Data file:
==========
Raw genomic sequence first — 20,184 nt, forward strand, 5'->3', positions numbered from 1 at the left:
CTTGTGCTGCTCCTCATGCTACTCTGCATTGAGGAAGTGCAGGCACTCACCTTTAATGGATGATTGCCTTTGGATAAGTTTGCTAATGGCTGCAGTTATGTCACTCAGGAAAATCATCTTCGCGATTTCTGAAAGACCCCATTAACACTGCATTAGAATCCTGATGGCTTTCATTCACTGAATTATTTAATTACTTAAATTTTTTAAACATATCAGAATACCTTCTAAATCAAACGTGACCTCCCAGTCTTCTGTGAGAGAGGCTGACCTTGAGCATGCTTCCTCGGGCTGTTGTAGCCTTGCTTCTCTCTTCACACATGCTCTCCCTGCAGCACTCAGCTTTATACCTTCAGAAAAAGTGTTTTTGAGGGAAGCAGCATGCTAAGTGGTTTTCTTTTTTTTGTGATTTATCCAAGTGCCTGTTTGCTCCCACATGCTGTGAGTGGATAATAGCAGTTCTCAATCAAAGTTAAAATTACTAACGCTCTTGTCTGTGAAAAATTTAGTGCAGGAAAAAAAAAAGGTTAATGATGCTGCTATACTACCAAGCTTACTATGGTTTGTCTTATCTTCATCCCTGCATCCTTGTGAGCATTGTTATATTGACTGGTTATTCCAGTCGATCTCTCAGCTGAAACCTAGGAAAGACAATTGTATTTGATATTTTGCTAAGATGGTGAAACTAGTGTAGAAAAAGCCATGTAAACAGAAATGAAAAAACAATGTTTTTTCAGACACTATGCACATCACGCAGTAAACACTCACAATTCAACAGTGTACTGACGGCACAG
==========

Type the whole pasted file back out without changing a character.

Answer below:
Raw genomic sequence first — 20,184 nt, forward strand, 5'->3', positions numbered from 1 at the left:
CTTGTGCTGCTCCTCATGCTACTCTGCATTGAGGAAGTGCAGGCACTCACCTTTAATGGATGATTGCCTTTGGATAAGTTTGCTAATGGCTGCAGTTATGTCACTCAGGAAAATCATCTTCGCGATTTCTGAAAGACCCCATTAACACTGCATTAGAATCCTGATGGCTTTCATTCACTGAATTATTTAATTACTTAAATTTTTTAAACATATCAGAATACCTTCTAAATCAAACGTGACCTCCCAGTCTTCTGTGAGAGAGGCTGACCTTGAGCATGCTTCCTCGGGCTGTTGTAGCCTTGCTTCTCTCTTCACACATGCTCTCCCTGCAGCACTCAGCTTTATACCTTCAGAAAAAGTGTTTTTGAGGGAAGCAGCATGCTAAGTGGTTTTCTTTTTTTTGTGATTTATCCAAGTGCCTGTTTGCTCCCACATGCTGTGAGTGGATAATAGCAGTTCTCAATCAAAGTTAAAATTACTAACGCTCTTGTCTGTGAAAAATTTAGTGCAGGAAAAAAAAAAGGTTAATGATGCTGCTATACTACCAAGCTTACTATGGTTTGTCTTATCTTCATCCCTGCATCCTTGTGAGCATTGTTATATTGACTGGTTATTCCAGTCGATCTCTCAGCTGAAACCTAGGAAAGACAATTGTATTTGATATTTTGCTAAGATGGTGAAACTAGTGTAGAAAAAGCCATGTAAACAGAAATGAAAAAACAATGTTTTTTCAGACACTATGCACATCACGCAGTAAACACTCACAATTCAACAGTGTACTGACGGCACAG